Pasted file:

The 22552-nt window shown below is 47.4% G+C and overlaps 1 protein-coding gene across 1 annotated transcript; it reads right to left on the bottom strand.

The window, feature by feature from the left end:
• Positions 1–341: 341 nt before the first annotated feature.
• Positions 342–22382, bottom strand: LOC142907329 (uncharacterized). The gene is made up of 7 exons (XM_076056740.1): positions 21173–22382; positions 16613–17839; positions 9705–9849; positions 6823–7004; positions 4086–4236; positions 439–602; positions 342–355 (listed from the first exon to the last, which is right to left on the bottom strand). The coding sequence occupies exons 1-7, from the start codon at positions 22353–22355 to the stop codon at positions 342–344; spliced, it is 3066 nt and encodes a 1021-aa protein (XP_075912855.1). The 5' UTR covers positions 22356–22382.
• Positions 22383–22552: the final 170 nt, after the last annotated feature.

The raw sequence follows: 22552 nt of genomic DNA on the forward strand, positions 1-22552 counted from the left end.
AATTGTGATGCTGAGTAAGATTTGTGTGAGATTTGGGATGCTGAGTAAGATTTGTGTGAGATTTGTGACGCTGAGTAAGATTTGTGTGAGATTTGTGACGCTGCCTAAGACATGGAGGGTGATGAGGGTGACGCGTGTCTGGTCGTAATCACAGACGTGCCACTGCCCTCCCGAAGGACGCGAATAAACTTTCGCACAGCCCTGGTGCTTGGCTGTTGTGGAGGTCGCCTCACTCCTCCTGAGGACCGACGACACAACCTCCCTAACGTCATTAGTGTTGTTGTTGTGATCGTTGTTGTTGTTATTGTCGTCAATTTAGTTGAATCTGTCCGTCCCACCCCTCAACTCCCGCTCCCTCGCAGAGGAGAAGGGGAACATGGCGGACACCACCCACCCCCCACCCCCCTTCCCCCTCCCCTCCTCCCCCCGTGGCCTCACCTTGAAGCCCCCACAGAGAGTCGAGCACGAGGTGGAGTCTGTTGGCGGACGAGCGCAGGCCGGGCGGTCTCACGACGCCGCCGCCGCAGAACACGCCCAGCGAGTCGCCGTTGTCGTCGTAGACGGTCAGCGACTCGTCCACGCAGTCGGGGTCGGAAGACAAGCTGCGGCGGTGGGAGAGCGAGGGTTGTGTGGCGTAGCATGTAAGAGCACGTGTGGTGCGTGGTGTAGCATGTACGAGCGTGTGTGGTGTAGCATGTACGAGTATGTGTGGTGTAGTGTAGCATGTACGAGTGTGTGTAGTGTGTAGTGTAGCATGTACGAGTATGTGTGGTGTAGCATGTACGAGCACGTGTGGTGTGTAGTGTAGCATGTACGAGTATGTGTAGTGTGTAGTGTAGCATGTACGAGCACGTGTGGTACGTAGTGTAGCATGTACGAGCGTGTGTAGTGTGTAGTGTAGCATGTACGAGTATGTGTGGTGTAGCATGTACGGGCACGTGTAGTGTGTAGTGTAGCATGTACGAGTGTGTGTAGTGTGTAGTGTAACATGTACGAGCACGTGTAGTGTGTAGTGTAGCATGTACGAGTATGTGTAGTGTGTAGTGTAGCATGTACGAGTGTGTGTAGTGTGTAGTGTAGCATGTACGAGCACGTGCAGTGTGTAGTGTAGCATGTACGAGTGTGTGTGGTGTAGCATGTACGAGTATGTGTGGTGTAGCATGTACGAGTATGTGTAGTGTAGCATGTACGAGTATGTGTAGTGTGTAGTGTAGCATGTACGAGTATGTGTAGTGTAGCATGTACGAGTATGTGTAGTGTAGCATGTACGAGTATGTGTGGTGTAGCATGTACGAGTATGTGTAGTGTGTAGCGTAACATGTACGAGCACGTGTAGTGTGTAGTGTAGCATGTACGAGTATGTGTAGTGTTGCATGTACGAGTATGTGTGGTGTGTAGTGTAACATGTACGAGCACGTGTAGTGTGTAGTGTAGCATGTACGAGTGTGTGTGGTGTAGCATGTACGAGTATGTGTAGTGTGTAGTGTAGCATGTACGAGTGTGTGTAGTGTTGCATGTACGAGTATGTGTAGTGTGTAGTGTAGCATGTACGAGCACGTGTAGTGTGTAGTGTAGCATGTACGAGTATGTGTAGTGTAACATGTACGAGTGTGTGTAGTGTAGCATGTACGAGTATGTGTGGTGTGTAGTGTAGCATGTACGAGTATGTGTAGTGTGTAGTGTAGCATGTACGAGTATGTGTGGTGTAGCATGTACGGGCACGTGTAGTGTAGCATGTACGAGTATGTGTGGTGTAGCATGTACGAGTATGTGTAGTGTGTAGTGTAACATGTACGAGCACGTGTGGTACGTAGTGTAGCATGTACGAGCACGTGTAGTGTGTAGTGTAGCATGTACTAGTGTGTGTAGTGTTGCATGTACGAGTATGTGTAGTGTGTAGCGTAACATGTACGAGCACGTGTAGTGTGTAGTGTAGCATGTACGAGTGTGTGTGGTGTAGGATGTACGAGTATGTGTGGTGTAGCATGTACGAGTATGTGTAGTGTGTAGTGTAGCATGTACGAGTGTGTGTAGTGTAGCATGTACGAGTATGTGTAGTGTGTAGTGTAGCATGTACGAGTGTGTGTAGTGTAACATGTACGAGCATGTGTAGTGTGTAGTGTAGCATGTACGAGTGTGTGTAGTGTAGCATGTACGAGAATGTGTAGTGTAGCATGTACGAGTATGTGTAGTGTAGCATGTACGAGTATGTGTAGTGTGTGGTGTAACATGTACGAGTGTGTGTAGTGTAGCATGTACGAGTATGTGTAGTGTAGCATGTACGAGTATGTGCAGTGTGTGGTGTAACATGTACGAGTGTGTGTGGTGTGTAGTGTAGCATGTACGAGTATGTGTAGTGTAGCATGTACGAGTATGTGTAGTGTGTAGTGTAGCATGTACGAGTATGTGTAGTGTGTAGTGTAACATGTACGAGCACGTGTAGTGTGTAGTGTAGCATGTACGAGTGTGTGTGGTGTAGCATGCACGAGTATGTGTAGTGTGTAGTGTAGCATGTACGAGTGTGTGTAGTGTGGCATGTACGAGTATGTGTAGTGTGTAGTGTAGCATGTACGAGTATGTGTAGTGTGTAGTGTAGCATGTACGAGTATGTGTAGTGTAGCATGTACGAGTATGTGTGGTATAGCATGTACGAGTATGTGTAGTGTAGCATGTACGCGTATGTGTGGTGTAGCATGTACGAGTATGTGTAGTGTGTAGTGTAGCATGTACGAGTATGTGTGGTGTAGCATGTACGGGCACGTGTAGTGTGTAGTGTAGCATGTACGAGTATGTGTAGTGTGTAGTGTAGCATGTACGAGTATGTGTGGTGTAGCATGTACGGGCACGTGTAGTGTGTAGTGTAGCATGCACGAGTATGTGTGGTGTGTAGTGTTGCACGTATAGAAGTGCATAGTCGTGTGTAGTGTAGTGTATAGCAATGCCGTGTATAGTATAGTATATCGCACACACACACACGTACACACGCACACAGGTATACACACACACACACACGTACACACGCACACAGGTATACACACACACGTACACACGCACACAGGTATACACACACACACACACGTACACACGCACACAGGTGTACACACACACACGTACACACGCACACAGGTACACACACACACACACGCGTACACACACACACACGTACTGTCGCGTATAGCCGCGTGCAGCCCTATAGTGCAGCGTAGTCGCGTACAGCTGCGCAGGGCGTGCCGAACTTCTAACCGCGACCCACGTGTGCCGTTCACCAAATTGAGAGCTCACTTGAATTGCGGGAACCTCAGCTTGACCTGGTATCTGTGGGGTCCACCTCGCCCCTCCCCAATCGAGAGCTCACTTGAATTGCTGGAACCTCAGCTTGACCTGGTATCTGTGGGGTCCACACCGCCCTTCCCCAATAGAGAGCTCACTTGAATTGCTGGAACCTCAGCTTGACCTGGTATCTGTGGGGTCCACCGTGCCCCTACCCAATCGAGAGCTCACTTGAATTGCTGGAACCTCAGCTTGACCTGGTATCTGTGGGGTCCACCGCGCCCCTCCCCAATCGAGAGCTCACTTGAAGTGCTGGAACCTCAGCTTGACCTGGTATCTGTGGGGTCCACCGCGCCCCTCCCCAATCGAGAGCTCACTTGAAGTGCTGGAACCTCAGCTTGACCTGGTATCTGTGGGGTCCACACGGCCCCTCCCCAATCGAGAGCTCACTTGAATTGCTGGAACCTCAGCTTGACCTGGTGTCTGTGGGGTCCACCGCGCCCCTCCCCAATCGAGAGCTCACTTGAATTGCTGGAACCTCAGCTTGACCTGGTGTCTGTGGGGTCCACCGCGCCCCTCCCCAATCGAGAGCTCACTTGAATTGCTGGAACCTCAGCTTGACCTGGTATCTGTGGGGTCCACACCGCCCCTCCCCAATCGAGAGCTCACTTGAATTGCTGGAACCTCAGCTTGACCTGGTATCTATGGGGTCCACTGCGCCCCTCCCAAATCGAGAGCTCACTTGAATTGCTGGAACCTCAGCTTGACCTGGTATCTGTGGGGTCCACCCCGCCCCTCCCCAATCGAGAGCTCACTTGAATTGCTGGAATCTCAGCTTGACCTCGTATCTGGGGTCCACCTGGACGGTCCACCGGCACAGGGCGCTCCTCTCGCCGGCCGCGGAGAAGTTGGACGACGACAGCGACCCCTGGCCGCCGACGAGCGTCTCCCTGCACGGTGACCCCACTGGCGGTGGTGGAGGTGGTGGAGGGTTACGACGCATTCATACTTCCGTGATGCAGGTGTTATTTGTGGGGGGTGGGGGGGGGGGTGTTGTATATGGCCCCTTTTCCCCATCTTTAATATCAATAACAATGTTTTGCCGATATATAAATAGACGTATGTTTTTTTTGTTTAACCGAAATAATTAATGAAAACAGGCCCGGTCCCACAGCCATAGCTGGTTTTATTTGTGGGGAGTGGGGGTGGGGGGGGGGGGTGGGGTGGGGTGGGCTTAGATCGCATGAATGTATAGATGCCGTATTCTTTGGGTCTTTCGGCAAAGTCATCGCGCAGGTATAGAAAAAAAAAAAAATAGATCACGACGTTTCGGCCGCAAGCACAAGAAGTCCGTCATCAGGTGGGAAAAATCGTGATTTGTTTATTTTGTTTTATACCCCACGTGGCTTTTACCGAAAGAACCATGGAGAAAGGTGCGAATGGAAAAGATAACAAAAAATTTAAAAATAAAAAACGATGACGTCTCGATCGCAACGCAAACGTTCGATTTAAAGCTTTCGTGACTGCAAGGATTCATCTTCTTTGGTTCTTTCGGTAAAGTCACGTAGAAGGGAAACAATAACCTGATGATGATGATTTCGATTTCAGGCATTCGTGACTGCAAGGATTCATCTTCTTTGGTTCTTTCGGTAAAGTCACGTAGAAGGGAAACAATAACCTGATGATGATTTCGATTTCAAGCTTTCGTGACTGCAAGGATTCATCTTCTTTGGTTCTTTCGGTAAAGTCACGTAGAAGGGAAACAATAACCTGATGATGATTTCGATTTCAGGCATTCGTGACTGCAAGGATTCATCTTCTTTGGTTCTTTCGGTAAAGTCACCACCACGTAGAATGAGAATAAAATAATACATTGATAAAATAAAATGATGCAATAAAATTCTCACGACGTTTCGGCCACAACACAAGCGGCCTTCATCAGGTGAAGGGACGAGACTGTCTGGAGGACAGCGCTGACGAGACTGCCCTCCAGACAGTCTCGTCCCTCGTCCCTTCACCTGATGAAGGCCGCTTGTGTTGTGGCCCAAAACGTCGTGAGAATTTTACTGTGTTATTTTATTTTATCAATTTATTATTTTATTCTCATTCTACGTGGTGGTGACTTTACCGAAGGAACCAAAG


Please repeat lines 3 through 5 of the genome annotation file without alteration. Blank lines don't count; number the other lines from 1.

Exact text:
• Positions 1–341: 341 nt before the first annotated feature.
• Positions 342–22382, bottom strand: LOC142907329 (uncharacterized). The gene is made up of 7 exons (XM_076056740.1): positions 21173–22382; positions 16613–17839; positions 9705–9849; positions 6823–7004; positions 4086–4236; positions 439–602; positions 342–355 (listed from the first exon to the last, which is right to left on the bottom strand). The coding sequence occupies exons 1-7, from the start codon at positions 22353–22355 to the stop codon at positions 342–344; spliced, it is 3066 nt and encodes a 1021-aa protein (XP_075912855.1). The 5' UTR covers positions 22356–22382.
• Positions 22383–22552: the final 170 nt, after the last annotated feature.